The Opening You've Never Heard Of

The Opening You've Never Heard Of

| 24 | Tactics

Grandmaster David Bronstein was an excellent chess player, original thinker and a brilliant chess author who produced a number of bestsellers. His most famous chess book is undoubtedly "Zurich 1953."

Everyone loves this book and for a good reason. As much as I like this book, I think some other books by Bronstein are even better. One of my favorites is his "200 Open Games." If you've never read this book, then you should!

It is pointless to describe what this book is about, since it is about everything chess-related. Well, officially it is about the openings that start after the moves 1.e4 e5, but in the reality it is just a kaleidoscope of chess ideas.

I absolutely loved the book when I was a kid! Bronstein was describing different openings the way that I wanted to play all of them!

via wikipedia

On the very last page of the book he talks about an obscure line called the Alapin Opening. I never heard about this opening before I read Bronstein's book. I strongly suspect that the majority of my readers is wondering "what on earth is the Alapin Opening?"

It is the move 2. Ne2!? played after both sides push their king pawns.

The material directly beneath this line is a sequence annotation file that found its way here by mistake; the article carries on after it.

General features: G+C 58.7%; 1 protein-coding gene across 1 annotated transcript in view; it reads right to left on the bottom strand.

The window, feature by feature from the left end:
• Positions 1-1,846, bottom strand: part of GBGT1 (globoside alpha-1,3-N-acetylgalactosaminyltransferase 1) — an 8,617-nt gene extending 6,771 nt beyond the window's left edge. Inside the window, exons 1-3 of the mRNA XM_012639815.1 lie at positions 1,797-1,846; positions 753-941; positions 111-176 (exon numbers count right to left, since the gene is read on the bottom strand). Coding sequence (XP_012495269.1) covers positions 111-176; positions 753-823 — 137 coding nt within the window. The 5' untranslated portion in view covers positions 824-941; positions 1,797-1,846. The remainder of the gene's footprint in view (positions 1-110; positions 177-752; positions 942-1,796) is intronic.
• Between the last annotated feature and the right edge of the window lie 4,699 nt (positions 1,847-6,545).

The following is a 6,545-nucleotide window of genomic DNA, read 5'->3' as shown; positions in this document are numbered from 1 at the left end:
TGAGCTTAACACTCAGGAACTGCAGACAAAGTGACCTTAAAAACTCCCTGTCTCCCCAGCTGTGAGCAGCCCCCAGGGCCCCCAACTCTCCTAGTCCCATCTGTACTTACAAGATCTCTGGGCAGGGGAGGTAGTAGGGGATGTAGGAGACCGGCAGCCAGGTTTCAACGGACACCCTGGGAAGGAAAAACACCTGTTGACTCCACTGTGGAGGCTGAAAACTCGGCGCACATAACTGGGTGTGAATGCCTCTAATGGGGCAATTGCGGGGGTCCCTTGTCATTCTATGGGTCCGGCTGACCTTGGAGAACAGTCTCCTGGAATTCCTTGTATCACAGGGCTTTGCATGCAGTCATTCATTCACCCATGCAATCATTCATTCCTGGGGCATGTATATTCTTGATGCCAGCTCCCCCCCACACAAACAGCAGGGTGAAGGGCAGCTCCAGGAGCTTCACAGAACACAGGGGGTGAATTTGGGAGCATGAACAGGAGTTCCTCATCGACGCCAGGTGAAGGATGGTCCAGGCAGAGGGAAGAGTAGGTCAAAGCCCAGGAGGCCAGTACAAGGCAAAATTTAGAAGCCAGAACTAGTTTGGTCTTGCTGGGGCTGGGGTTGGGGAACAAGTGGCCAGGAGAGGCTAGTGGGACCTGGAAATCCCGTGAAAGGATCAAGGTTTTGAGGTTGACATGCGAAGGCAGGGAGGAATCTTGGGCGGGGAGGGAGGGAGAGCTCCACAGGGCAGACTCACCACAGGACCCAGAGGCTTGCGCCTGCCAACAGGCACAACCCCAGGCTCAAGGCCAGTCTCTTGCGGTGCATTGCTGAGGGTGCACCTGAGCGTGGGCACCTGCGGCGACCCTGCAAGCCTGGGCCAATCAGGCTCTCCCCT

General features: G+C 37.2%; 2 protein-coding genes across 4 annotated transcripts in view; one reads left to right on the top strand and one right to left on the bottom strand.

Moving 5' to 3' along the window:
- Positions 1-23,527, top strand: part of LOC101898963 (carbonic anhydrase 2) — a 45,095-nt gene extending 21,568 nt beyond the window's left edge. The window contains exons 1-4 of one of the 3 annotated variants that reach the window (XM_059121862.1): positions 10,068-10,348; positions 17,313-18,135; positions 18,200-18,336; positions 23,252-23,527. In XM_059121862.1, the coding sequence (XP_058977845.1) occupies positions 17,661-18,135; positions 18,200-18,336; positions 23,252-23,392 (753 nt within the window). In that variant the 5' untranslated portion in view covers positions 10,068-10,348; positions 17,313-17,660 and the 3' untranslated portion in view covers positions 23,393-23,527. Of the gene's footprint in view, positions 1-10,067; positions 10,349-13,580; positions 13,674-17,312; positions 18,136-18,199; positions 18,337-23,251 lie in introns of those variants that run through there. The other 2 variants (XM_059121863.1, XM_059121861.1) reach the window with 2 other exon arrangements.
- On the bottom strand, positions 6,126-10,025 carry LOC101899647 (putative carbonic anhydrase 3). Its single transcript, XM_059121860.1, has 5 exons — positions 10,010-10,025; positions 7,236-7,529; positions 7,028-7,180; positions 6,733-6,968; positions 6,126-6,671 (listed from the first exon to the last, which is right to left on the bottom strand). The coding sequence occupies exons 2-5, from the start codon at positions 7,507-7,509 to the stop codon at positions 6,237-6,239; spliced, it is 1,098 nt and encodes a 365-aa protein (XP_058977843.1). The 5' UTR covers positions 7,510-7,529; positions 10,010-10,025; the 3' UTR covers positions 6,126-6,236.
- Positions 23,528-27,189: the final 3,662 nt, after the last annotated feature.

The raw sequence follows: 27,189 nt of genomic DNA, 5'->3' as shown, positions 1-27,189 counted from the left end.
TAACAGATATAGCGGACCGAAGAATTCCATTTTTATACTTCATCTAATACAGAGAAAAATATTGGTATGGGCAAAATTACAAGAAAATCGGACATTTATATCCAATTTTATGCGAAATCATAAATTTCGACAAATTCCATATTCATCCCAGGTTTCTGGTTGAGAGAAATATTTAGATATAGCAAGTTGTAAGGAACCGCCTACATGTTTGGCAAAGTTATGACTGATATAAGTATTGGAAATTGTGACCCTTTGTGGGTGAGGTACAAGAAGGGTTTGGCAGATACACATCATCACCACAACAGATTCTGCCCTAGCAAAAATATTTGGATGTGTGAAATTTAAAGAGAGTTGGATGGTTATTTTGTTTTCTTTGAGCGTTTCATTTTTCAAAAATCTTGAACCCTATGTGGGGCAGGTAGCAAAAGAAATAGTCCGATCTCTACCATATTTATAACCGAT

What is the point of this strange-looking move that blocks White's own bishop on f1?

For starters White wants to play f2-f4, just like in the King's Gambit, except it is not a gambit anymore, since the f4 pawn will be protected by the Ne2.

Also, White keeps an option to transpose into some other openings.  Like for example after 2...Nc6 3 d4 exd4 4. Nxd4 the game transposes into the Scotch Opening.

Also the game can transpose to the quiet variation of the Vienna game if White plays Nbc3, g3, Bg2, etc. So White keeps flexibility of switching from one opening to another, which can confuse an opponent.

But if Bronstein described all these mundane details of the obscure opening...well, he wouldn't be Bronstein! Smile  Besides, in this case I wouldn't have an unstoppable urge to play a weird-looking move just to transpose into some other bland opening.

Look how Bronstein does it.  He invents a game that he allegedly played vs. a fictional GM Ferzberi (roughly translated from Russian, "the queen grabber"). I am not going to retell you the whole story (grab the book and read it, you'll thank me later!), but I'll show you the game:

I cannot really describe all the emotions I had after I played through the game first time. Of course I started playing the Alapin Opening myself, but somehow I couldn't create a comparable gem, or just any good game for this matter.  Slowly the euphoria from the seeing the Ferzberi-Bronstein game was gone and so was the opening.

I don't think White can hope for any opening advantage playing 2. Ne2, but apparently there are some strong chess players who think otherwise:

And the Paraguayan GM Axel Bachmann even plays the Alapin Opening on a regular basis!

So, should you start playing the Alapin Opening? Only you can answer such a question! Even though I wouldn't call it a junk opening, still the opinion I expressed here can be applicable!


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